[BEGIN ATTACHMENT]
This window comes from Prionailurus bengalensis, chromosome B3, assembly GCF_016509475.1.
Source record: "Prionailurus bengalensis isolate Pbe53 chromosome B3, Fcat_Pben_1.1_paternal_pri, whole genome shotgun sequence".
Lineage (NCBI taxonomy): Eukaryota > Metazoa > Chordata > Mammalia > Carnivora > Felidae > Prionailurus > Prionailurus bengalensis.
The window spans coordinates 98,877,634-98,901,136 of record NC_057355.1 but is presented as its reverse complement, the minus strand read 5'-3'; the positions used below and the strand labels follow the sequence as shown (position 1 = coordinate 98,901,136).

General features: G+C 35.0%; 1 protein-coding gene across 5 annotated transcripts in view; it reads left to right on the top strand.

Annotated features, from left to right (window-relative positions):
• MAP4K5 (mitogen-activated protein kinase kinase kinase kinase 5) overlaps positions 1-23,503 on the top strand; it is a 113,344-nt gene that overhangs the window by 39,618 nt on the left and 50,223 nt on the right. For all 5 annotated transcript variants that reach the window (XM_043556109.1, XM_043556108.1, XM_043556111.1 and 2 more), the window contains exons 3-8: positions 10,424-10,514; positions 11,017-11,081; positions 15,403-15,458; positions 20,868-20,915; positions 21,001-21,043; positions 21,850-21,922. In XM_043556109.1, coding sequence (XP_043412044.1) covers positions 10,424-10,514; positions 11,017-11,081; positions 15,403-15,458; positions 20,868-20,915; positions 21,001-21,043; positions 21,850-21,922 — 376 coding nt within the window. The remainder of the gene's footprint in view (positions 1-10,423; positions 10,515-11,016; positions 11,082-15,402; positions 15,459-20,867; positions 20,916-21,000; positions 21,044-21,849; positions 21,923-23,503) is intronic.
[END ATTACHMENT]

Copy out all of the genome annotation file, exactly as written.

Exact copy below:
This window comes from Prionailurus bengalensis, chromosome B3, assembly GCF_016509475.1.
Source record: "Prionailurus bengalensis isolate Pbe53 chromosome B3, Fcat_Pben_1.1_paternal_pri, whole genome shotgun sequence".
Lineage (NCBI taxonomy): Eukaryota > Metazoa > Chordata > Mammalia > Carnivora > Felidae > Prionailurus > Prionailurus bengalensis.
The window spans coordinates 98,877,634-98,901,136 of record NC_057355.1 but is presented as its reverse complement, the minus strand read 5'-3'; the positions used below and the strand labels follow the sequence as shown (position 1 = coordinate 98,901,136).

General features: G+C 35.0%; 1 protein-coding gene across 5 annotated transcripts in view; it reads left to right on the top strand.

Annotated features, from left to right (window-relative positions):
• MAP4K5 (mitogen-activated protein kinase kinase kinase kinase 5) overlaps positions 1-23,503 on the top strand; it is a 113,344-nt gene that overhangs the window by 39,618 nt on the left and 50,223 nt on the right. For all 5 annotated transcript variants that reach the window (XM_043556109.1, XM_043556108.1, XM_043556111.1 and 2 more), the window contains exons 3-8: positions 10,424-10,514; positions 11,017-11,081; positions 15,403-15,458; positions 20,868-20,915; positions 21,001-21,043; positions 21,850-21,922. In XM_043556109.1, coding sequence (XP_043412044.1) covers positions 10,424-10,514; positions 11,017-11,081; positions 15,403-15,458; positions 20,868-20,915; positions 21,001-21,043; positions 21,850-21,922 — 376 coding nt within the window. The remainder of the gene's footprint in view (positions 1-10,423; positions 10,515-11,016; positions 11,082-15,402; positions 15,459-20,867; positions 20,916-21,000; positions 21,044-21,849; positions 21,923-23,503) is intronic.